Granted new trial in daughter's death, Cedar Rapids man likely to be released
Prosecutor pledges to retry Zyriah Schlitter, who was serving 50-year-sentence
CEDAR RAPIDS — A Cedar Rapids man was granted a new trial after being convicted in the child abuse death of his 18-month-old daughter will likely be released on bail until his retrial.
Sixth Judicial District Judge Fae Hoover-Grinde set a $100,000 bail Wednesday at a hearing for Zyriah Schlitter.
Schlitter, convicted in 2012 of child endangerment causing death and involuntary manslaughter, will go back to the Iowa State Penitentiary in Fort Madison, where he was serving a 50-year sentence. He likely will be released on bond after 10 percent of the bail is paid with the Linn County clerk’s office.
An Iowa Supreme Court decision in July granted a new trial for Schlitter, 29, based on his attorney’s error of not asking the trial judge for an acquittal on one of the four theories put to the jury about the abuse that led to the death of Kamryn Schlitter in 2010.
Testimony showed Kamryn died from severe head injuries caused by shaking or slamming.
First Assistant Linn County Attorney Nick Maybanks and the Iowa Attorney General’s Office believe Schlitter’s involuntary manslaughter conviction was affirmed by the state Supreme Court, although the opinion was confusing.
Maybanks said only the conviction of child endangerment causing death was reversed.
Shellie Kniepfer, the state appellate defense attorney who argued for Schlitter, said she also thought the manslaughter conviction stands.
But during Wednesday’s hearing, Bill Kutmus of West Des Moines, Schlitter’s new attorney, questioned if the manslaughter conviction stands. He said the ruling made it clear there was “insufficient evidence” to prove Schlitter caused Kamryn’s death and to prove the child endangerment charge.
Hoover-Grinde said she was giving attorneys time to file written arguments on the involuntary manslaughter conviction. She said she will rule on that, and Schlitter’s trial scheduled for Oct. 3 will be reset.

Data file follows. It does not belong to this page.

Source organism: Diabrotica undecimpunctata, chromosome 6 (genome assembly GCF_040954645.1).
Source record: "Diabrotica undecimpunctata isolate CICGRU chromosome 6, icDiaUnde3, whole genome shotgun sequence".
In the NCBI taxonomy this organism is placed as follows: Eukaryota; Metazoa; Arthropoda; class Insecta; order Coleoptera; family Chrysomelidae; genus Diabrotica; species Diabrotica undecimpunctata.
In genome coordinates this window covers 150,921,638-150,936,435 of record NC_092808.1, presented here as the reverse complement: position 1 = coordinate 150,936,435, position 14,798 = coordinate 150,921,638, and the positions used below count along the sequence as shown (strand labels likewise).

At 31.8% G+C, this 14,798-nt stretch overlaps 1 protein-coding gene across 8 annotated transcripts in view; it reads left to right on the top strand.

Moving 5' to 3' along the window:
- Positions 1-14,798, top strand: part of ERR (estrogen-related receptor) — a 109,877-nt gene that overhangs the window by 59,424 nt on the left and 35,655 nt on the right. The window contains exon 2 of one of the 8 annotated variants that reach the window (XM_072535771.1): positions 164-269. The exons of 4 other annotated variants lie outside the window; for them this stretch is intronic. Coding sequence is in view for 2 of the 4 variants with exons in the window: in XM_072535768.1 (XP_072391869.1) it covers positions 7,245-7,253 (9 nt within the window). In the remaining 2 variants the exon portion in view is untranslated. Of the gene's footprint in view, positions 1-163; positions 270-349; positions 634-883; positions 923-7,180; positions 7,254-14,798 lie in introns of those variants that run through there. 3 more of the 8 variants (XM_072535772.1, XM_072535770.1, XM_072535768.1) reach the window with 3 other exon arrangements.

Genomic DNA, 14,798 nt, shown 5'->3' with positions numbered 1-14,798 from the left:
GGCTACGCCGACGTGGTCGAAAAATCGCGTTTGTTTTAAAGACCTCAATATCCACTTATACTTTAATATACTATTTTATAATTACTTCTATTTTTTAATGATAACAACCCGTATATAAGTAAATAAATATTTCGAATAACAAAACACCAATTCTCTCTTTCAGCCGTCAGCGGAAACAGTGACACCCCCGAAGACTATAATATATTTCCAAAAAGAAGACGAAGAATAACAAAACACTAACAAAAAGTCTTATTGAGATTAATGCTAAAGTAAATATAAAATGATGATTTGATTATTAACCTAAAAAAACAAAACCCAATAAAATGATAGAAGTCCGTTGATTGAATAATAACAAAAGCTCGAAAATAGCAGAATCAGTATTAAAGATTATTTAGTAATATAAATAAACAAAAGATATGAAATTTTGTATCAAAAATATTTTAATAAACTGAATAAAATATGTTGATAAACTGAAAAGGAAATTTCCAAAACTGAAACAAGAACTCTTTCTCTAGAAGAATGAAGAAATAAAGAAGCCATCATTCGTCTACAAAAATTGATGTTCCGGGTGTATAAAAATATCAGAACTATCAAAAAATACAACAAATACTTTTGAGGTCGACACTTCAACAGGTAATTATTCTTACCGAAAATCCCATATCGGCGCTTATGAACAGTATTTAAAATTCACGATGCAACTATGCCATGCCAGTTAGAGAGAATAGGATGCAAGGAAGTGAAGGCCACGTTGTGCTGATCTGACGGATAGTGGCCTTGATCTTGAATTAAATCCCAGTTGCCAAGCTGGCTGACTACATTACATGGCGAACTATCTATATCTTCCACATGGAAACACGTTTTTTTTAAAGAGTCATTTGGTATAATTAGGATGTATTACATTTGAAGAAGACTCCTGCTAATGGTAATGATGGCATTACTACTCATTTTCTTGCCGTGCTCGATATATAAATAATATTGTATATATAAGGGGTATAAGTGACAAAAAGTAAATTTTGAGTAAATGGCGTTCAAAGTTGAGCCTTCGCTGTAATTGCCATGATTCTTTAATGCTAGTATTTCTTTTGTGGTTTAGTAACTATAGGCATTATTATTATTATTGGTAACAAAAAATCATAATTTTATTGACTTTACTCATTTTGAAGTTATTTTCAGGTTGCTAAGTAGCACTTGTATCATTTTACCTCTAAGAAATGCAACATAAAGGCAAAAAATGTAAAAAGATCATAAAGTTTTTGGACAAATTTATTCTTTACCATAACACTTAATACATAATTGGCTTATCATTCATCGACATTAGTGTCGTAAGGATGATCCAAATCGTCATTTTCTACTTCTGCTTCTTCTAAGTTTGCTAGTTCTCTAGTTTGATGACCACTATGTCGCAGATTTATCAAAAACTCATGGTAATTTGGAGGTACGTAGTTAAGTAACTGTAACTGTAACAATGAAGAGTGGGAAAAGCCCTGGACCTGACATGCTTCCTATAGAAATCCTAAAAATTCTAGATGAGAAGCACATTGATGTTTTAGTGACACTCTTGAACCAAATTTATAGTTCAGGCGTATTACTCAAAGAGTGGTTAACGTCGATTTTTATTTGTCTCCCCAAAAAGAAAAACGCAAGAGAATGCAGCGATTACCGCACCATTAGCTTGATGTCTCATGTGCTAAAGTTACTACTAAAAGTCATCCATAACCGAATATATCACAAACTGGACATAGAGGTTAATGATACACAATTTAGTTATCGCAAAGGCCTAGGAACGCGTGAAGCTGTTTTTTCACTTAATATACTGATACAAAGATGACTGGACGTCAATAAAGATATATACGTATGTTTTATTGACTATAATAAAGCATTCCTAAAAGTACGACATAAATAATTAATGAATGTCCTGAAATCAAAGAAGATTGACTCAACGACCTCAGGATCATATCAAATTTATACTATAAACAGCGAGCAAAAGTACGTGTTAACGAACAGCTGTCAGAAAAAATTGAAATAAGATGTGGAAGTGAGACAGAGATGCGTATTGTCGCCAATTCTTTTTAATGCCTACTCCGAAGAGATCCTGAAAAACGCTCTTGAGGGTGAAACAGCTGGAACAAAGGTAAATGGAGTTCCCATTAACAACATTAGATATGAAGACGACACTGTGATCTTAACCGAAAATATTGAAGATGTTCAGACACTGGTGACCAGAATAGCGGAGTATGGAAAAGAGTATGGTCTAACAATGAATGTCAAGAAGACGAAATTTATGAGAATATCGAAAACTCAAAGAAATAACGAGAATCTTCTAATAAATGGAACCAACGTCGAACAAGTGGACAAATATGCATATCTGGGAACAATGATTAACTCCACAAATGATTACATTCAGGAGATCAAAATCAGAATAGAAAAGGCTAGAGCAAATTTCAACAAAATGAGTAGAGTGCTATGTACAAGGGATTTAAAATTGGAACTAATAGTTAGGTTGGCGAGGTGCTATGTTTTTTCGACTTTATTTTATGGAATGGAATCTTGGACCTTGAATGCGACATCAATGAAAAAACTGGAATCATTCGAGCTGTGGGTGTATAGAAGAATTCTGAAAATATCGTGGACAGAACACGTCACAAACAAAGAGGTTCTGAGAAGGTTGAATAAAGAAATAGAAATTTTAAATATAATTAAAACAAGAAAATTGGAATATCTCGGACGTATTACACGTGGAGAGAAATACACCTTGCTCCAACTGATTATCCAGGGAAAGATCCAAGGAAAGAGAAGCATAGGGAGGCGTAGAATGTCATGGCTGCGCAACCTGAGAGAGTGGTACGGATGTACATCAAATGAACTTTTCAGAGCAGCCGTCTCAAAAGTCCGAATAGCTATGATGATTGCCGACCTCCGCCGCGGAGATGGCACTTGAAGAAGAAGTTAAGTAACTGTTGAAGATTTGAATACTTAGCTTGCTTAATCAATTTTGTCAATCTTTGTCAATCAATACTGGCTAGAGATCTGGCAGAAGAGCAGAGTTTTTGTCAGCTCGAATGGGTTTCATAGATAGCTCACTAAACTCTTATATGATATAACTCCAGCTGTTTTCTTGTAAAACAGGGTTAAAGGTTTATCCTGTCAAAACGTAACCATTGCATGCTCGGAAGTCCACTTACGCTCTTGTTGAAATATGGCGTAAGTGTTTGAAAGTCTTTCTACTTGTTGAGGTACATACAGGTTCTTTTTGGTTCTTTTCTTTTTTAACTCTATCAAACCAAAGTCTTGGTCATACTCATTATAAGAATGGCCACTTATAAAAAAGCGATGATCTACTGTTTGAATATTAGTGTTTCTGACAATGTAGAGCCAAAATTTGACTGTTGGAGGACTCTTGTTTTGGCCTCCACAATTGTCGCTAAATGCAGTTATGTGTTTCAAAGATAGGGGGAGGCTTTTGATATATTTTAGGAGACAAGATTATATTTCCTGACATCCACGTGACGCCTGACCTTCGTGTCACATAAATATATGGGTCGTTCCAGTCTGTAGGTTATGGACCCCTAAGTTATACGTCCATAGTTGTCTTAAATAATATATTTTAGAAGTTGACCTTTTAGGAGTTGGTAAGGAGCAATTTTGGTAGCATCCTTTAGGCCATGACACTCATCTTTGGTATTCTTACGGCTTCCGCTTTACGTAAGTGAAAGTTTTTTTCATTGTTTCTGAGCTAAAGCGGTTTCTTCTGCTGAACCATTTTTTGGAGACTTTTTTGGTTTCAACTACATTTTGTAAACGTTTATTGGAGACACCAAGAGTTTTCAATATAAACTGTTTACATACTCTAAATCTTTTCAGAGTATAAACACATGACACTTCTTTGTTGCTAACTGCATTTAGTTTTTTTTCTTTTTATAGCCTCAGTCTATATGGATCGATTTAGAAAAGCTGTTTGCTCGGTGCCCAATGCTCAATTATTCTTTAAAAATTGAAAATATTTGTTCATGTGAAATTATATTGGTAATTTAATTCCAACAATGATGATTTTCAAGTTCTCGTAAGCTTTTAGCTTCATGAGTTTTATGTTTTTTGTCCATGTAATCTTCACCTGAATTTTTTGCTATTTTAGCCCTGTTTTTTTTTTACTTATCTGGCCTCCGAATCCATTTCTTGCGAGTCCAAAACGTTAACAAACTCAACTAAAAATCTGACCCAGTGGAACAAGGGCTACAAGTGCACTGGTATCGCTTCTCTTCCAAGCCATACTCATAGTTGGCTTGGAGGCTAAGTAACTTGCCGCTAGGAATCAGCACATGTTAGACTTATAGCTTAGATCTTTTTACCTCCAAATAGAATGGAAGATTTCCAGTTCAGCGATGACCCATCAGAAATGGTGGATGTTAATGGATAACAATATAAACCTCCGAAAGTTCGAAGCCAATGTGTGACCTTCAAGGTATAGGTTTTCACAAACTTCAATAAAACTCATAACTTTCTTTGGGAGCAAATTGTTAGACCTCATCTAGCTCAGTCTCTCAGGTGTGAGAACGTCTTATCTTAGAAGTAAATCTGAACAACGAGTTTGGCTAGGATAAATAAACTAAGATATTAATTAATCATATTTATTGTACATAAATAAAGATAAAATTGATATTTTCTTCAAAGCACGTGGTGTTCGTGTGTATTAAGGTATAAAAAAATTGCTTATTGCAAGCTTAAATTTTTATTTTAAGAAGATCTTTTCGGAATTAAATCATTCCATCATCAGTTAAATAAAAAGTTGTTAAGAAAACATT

Hoover-Grinde said if the Department of Corrections decides Schlitter has served sufficient time on the involuntary manslaughter charge, he would be released on bail pending the retrial.
Maybanks said after the hearing he will retry Schlitter. He could try Schlitter on the same charge of child endangerment causing death, but would have to leave out the theory that Schlitter was the one who inflicted the fatal blow, causing her death.
In their July opinion, the justices said the prosecution provided sufficient evidence on the other three theories on who physically abused Kamryn and how to prove child endangerment resulting in death.
But they found the prosecution didn’t prove Schlitter inflicted the deadly force necessary to cause the toddler’s injuries, which is one of the theories the state argued for child endangerment.
When Kamryn exhibited her first and second set of bruises, there were numerous others who had cared for her, too, including Schlitter’s then-girlfriend, Amy Parmer, 29, of Hiawatha, day care providers, her mother and several members of Schlitter’s family, the court said.
Schlitter also wasn’t with Kamryn during the two hours leading up to a 911 call before her death, according to testimony. Parmer was taking care of her at the time.
According to testimony, Schlitter and Parmer either individually or jointly inflicted the fatal injuries and knowingly permitted the other to abuse her or failed to protect the child.